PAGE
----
His value so far has far surpassed that of what the Browns gave up for him, especially when compared with other trades around the league. The Steelers, for instance, traded Chase Claypool to the Bears for a second-round pick before the league's trade deadline on Nov. 1. The Giants traded Kadarius Toney, a 2021 first-round pick who had played in just 12 career games, to the Chiefs for third- and sixth-round picks.
Cooper, a four-time Pro Bowler, has fulfilled every expectation the Browns have had for him and has shown no signs of slowing down in his eighth season.
"If you had asked us at this time last year, 'Do you think there's a chance Amari Cooper will be a Brown in 2022?' We would've said 'that seems highly unlikely,'" DePodesta said. "We wouldn't have envisioned him as a natural fit. Naturally, what you're doing is you're looking at the draft and you're looking at upcoming free agents and things like that, but you never know. You never know what might come available. We investigate all of those opportunities as they come and try and try to be opportunistic and be in a position to be able to jump on those, and we were. That's why we were so diligent in having the cap space that we do, so we can take advantage of those opportunities when they do arrive.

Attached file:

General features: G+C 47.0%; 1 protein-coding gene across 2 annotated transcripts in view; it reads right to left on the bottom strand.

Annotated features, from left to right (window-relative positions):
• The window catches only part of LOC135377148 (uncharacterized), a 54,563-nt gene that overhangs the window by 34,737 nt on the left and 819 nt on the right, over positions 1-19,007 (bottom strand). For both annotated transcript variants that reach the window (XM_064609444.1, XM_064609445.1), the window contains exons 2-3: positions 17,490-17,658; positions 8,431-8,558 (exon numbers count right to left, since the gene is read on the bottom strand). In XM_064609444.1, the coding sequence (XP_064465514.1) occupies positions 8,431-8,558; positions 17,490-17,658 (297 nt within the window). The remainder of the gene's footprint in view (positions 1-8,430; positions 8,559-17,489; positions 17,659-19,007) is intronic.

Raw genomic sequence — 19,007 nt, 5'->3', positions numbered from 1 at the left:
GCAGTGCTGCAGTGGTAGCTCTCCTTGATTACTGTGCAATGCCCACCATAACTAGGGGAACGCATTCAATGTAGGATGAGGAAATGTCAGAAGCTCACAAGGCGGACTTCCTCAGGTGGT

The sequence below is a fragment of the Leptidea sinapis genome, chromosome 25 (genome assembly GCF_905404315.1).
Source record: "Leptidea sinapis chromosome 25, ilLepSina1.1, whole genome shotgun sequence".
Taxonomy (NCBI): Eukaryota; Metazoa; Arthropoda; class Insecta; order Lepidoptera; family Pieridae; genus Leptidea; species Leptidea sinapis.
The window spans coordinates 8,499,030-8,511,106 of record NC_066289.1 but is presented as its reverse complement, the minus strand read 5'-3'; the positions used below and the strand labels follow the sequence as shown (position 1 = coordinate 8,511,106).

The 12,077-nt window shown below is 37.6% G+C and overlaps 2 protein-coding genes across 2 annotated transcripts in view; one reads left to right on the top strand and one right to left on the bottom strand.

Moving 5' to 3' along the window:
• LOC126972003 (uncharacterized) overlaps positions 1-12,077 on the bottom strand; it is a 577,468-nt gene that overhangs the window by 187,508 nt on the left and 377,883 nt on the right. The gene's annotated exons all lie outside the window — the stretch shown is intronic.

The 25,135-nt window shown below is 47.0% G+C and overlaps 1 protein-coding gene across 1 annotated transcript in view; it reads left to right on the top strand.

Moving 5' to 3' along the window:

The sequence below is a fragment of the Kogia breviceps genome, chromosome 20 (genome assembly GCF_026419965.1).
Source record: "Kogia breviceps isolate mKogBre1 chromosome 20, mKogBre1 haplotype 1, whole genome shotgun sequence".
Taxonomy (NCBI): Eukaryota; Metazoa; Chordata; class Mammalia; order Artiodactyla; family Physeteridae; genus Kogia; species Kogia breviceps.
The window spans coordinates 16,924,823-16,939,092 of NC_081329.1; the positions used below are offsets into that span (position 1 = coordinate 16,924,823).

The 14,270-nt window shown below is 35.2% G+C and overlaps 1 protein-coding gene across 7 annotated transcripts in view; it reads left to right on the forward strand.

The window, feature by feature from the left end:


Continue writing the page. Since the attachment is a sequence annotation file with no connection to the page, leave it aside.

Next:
"We've been able to do that with Amari, and so far, it's paid off."
Now, the Browns have to keep things rolling — sustain the momentum built a week ago on defense and continue riding everything that's gone well on offense.
The bye week provided a great time to dig deeper into how the Browns can do both, and DePodesta is confident that it can yield big results in the final nine games.
"I think there are going to be some good things coming out of this week that'll help us here in the second half of the year," he said. "Hopefully, we've already seen a glimpse of some of those things in the last couple weeks."